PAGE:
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Half of world population to have Internet access by 2019

More than half of the world’s population will be online by 2019, according to a new report by Cisco.

In four years’ time, an estimated 3.9 million people will be online out of a total global population of 7.6 billion, representing 51 per cent of people on earth. By contrast, today 39 per cent have online access.

Read more: How good is the UK’s broadband compared to the rest of the world?

According to the report, IP traffic is growing fastest in the Middle East and Africa, accelerating at a rate of 44 per cent between 2014 and 2019. In North America and Western Europe, traffic is forecast to grow at 20 and 21 per cent respectively.

Mobile devices are likely to be the main driving force behind the rise in connectivity across the globe, with mobile data traffic set to increase three times faster than fixed IP traffic over the five year period. Mobile data represented just four per cent of IP traffic in 2014, but this figure is predicted to hit 14 per cent by 2019.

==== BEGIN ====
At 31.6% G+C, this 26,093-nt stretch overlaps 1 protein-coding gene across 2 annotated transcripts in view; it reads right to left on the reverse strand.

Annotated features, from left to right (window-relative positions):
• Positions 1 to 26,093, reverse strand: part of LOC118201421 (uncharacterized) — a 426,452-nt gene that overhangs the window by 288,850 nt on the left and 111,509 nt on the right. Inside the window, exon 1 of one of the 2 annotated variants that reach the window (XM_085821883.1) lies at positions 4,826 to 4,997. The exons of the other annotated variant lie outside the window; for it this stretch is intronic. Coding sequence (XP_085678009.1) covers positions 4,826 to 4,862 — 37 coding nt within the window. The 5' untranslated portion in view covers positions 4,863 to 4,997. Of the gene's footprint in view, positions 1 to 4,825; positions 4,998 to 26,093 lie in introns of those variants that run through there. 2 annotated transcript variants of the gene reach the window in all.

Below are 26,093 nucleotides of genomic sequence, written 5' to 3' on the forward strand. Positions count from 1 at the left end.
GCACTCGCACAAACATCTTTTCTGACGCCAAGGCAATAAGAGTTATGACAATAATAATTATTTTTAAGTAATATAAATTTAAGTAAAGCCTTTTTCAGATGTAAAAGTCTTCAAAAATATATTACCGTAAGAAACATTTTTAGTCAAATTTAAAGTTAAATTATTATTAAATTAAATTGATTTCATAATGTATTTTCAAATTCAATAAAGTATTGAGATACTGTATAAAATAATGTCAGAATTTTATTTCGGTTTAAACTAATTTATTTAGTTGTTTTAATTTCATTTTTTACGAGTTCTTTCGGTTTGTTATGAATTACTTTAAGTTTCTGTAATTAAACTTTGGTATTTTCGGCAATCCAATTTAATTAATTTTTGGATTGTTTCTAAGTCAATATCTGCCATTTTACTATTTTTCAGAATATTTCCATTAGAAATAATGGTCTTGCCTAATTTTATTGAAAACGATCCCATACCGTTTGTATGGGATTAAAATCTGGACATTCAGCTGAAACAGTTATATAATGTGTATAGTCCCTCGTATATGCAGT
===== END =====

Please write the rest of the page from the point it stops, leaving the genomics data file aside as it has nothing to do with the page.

The report also highlights the historical growth of the Internet, which has increased rapidly over the last few years. Global Internet traffic was just 100GB per day in 1992, but last year stood at 16,144 GBps. It is expected to reach 51,794 GBps by 2019.

The increase in the number of people online is likely to place increased strain on the world’s network infrastructure, with improvements needed to ensure sufficient bandwidth for the growing number of people and devices connected to the Internet.

Read more: China to invest billions on improving Internet speeds

Parts of the world that are already online will also be pleased to note that Cisco forecasts the average global Internet speed to increase by 2019. In fact, fixed broadband speed is set to more than double from 20.3 Mbps to 43 Mbps.